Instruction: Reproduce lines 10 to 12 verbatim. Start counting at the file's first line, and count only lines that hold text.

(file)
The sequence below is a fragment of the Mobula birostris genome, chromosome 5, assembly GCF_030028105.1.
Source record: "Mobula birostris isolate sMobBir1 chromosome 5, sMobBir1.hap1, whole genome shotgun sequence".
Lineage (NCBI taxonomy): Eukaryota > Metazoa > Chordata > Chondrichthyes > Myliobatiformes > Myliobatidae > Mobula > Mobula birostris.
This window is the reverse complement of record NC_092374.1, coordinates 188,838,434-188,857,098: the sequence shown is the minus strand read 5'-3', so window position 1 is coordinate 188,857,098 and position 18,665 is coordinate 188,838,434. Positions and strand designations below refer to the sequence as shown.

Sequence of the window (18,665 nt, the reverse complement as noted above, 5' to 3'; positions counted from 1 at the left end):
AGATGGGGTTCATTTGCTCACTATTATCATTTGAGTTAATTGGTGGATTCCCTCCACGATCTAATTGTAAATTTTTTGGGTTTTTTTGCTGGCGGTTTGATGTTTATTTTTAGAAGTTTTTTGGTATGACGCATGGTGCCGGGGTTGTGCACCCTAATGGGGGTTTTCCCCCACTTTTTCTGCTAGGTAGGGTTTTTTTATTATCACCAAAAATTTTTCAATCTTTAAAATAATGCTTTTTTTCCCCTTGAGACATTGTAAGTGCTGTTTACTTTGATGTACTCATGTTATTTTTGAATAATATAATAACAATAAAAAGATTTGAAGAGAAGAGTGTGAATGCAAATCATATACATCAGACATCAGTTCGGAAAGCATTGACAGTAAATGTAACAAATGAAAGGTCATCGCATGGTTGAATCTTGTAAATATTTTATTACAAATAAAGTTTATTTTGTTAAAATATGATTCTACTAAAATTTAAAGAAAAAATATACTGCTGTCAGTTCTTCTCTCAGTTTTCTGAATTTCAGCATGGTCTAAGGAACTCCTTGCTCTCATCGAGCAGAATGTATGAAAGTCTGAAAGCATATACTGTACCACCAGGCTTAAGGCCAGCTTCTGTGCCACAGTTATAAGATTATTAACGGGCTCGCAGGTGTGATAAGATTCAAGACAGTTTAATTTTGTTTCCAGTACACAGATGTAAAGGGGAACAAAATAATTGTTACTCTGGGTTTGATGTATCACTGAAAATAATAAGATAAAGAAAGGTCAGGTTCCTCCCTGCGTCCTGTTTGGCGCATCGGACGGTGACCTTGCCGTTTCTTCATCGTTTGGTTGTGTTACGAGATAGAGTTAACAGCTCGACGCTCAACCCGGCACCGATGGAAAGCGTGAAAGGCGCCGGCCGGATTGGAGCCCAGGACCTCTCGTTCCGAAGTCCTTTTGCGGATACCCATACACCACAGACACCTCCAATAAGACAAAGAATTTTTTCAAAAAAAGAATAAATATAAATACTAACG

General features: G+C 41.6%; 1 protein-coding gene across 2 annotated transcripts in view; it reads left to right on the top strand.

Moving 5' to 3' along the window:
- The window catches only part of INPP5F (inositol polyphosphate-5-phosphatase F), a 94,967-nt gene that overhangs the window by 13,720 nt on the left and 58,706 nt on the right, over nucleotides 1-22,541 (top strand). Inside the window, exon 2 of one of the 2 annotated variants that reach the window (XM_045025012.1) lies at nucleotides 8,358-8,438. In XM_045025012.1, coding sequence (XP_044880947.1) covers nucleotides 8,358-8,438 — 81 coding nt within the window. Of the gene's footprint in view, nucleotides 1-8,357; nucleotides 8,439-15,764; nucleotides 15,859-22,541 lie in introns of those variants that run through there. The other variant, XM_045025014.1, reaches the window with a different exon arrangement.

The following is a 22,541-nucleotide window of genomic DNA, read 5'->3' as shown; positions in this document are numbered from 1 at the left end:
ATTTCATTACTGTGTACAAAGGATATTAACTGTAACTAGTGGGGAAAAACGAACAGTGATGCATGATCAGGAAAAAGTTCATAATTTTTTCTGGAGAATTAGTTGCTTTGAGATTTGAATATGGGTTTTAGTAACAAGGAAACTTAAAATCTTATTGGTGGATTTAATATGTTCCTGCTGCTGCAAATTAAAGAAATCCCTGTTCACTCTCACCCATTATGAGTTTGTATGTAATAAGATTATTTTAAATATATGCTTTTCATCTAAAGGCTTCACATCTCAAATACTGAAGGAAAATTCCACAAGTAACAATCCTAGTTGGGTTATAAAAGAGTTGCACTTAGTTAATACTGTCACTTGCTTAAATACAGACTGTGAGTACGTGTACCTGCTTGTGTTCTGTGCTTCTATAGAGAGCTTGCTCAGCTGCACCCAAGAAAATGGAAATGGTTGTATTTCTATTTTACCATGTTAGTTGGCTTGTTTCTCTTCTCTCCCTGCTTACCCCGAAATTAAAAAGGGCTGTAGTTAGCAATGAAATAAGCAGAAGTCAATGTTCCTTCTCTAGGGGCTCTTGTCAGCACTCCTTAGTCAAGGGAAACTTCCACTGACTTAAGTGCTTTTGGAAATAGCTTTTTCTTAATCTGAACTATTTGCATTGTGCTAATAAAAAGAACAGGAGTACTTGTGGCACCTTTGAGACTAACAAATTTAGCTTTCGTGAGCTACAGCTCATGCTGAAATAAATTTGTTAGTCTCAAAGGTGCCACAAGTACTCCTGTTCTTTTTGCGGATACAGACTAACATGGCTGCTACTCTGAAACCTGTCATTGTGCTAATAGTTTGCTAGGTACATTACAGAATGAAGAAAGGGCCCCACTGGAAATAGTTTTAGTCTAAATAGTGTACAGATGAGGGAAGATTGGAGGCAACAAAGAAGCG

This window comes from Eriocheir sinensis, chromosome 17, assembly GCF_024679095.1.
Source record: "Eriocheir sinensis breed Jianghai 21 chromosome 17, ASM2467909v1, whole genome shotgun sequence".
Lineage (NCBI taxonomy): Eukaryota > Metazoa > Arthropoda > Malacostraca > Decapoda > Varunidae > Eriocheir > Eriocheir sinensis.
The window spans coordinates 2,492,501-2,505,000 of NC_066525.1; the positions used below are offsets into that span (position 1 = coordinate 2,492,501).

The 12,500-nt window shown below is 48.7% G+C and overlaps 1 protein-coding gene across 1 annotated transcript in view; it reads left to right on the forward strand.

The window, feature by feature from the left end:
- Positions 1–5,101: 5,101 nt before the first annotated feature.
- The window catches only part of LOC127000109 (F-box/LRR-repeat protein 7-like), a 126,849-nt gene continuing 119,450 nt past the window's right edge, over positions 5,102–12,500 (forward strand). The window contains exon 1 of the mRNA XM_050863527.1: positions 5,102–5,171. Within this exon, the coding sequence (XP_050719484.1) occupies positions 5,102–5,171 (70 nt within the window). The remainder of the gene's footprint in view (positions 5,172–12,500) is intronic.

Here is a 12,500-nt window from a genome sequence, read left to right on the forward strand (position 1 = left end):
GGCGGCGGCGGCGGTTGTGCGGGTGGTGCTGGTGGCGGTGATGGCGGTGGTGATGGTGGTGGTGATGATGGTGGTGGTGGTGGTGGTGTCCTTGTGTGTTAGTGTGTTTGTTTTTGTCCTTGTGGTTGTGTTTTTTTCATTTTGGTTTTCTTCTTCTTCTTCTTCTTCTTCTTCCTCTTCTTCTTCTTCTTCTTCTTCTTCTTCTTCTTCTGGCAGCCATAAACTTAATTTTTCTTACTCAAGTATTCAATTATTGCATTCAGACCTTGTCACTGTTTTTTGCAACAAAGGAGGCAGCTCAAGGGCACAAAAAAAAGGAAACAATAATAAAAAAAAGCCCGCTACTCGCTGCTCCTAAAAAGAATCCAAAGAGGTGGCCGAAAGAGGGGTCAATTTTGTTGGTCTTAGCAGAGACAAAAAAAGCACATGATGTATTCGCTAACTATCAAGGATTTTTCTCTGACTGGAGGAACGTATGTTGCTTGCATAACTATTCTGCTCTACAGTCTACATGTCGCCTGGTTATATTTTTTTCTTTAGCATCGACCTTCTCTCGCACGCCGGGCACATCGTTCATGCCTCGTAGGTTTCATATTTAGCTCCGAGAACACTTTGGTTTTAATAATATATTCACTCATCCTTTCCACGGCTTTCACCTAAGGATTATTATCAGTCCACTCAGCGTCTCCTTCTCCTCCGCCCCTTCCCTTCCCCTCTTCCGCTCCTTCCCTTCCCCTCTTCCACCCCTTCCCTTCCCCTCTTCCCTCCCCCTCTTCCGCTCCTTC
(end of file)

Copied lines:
The following is a 22,541-nucleotide window of genomic DNA, read 5'->3' as shown; positions in this document are numbered from 1 at the left end:
ATTTCATTACTGTGTACAAAGGATATTAACTGTAACTAGTGGGGAAAAACGAACAGTGATGCATGATCAGGAAAAAGTTCATAATTTTTTCTGGAGAATTAGTTGCTTTGAGATTTGAATATGGGTTTTAGTAACAAGGAAACTTAAAATCTTATTGGTGGATTTAATATGTTCCTGCTGCTGCAAATTAAAGAAATCCCTGTTCACTCTCACCCATTATGAGTTTGTATGTAATAAGATTATTTTAAATATATGCTTTTCATCTAAAGGCTTCACATCTCAAATACTGAAGGAAAATTCCACAAGTAACAATCCTAGTTGGGTTATAAAAGAGTTGCACTTAGTTAATACTGTCACTTGCTTAAATACAGACTGTGAGTACGTGTACCTGCTTGTGTTCTGTGCTTCTATAGAGAGCTTGCTCAGCTGCACCCAAGAAAATGGAAATGGTTGTATTTCTATTTTACCATGTTAGTTGGCTTGTTTCTCTTCTCTCCCTGCTTACCCCGAAATTAAAAAGGGCTGTAGTTAGCAATGAAATAAGCAGAAGTCAATGTTCCTTCTCTAGGGGCTCTTGTCAGCACTCCTTAGTCAAGGGAAACTTCCACTGACTTAAGTGCTTTTGGAAATAGCTTTTTCTTAATCTGAACTATTTGCATTGTGCTAATAAAAAGAACAGGAGTACTTGTGGCACCTTTGAGACTAACAAATTTAGCTTTCGTGAGCTACAGCTCATGCTGAAATAAATTTGTTAGTCTCAAAGGTGCCACAAGTACTCCTGTTCTTTTTGCGGATACAGACTAACATGGCTGCTACTCTGAAACCTGTCATTGTGCTAATAGTTTGCTAGGTACATTACAGAATGAAGAAAGGGCCCCACTGGAAATAGTTTTAGTCTAAATAGTGTACAGATGAGGGAAGATTGGAGGCAACAAAGAAGCG

This window comes from Eriocheir sinensis, chromosome 17, assembly GCF_024679095.1.